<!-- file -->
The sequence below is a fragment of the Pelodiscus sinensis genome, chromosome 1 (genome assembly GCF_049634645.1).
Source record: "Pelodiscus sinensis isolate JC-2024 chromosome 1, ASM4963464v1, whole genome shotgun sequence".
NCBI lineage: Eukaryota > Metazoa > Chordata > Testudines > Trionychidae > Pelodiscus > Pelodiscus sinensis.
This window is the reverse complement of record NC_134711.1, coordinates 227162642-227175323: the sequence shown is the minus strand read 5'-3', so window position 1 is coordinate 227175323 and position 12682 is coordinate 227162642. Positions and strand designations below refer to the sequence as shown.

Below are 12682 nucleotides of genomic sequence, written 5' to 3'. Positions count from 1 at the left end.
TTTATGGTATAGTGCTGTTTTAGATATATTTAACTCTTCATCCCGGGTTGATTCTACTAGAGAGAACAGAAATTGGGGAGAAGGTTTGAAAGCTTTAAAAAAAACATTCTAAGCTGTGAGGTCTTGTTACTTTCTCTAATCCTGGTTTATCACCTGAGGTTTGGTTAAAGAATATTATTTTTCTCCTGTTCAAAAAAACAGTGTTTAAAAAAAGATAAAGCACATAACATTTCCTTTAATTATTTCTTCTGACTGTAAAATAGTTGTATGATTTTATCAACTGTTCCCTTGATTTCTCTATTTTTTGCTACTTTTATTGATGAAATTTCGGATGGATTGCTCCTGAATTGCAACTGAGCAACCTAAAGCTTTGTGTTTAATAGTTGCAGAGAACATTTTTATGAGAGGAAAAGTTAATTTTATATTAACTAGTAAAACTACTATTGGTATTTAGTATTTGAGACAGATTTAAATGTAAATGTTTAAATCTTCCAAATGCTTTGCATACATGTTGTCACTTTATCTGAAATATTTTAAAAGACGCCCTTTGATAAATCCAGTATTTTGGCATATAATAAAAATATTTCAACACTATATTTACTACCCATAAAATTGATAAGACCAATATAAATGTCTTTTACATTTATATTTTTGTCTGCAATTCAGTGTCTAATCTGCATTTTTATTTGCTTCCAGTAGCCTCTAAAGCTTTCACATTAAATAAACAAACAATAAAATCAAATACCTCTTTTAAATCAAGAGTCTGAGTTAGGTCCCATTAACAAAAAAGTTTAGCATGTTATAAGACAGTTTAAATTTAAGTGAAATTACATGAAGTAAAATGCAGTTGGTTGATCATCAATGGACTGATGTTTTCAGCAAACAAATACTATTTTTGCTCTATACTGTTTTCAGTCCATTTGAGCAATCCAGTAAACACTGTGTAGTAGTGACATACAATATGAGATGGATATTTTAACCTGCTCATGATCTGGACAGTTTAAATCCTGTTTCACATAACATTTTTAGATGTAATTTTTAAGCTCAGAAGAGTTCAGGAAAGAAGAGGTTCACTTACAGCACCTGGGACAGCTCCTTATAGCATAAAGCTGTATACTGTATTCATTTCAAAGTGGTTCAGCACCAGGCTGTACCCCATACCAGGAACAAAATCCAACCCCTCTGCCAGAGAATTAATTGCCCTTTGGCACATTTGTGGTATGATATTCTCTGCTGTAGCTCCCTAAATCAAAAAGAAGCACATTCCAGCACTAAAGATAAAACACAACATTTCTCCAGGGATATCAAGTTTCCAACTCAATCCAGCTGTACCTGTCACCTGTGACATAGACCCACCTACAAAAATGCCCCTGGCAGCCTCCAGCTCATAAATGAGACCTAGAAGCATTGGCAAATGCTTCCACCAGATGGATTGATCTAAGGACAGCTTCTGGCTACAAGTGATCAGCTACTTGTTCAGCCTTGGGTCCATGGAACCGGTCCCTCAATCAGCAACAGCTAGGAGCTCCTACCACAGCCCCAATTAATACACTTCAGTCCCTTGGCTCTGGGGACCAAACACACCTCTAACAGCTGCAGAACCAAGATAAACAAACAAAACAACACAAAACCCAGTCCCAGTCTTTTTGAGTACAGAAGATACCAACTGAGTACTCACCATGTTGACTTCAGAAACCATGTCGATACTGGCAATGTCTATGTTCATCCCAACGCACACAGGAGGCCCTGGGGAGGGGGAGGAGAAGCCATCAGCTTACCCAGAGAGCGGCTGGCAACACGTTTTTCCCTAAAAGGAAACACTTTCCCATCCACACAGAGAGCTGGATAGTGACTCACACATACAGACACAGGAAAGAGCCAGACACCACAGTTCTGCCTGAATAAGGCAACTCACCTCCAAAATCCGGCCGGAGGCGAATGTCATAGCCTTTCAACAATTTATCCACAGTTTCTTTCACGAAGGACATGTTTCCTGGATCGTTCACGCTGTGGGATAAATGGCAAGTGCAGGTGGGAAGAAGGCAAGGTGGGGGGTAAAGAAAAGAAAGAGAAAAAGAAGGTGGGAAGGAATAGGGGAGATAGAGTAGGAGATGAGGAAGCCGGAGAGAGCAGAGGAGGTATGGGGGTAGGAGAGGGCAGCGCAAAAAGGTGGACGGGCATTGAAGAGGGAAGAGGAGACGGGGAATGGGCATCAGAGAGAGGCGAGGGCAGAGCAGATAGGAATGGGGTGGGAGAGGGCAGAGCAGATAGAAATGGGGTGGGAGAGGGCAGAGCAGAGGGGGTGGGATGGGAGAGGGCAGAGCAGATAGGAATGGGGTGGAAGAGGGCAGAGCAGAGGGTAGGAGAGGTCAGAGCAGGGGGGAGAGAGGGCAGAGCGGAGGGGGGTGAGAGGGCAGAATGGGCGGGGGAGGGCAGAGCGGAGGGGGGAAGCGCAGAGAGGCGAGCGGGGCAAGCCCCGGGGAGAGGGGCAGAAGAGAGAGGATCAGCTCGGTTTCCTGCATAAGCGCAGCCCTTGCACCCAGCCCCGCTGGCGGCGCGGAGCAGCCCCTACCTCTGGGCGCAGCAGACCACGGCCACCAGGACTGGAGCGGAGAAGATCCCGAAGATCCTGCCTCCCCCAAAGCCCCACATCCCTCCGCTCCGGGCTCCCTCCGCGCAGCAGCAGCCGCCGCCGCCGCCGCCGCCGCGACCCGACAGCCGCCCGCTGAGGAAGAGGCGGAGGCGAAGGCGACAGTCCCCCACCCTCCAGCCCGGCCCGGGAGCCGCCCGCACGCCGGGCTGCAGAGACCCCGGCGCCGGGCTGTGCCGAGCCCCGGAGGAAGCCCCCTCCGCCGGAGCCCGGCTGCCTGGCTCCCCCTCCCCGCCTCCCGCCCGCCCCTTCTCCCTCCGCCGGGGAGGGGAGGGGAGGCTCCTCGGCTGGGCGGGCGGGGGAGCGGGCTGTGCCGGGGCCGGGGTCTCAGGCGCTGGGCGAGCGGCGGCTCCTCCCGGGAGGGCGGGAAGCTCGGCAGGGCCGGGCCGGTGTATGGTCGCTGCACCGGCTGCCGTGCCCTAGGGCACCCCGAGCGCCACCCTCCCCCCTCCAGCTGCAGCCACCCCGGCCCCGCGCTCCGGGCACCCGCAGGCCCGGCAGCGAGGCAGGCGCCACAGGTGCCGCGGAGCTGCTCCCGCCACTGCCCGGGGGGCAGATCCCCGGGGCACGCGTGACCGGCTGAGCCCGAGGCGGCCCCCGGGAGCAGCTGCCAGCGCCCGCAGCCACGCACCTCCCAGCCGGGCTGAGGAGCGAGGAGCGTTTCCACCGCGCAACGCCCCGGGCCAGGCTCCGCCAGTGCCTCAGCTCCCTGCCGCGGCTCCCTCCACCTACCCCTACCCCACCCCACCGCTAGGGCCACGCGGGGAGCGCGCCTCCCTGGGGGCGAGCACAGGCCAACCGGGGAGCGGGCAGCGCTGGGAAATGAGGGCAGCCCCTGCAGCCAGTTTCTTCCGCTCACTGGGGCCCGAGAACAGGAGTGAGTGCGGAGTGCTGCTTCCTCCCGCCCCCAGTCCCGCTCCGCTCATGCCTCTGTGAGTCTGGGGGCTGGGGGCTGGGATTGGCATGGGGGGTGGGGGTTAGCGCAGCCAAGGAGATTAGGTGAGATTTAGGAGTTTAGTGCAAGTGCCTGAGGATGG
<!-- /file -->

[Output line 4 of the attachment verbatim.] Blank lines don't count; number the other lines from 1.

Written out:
This window is the reverse complement of record NC_134711.1, coordinates 227162642-227175323: the sequence shown is the minus strand read 5'-3', so window position 1 is coordinate 227175323 and position 12682 is coordinate 227162642. Positions and strand designations below refer to the sequence as shown.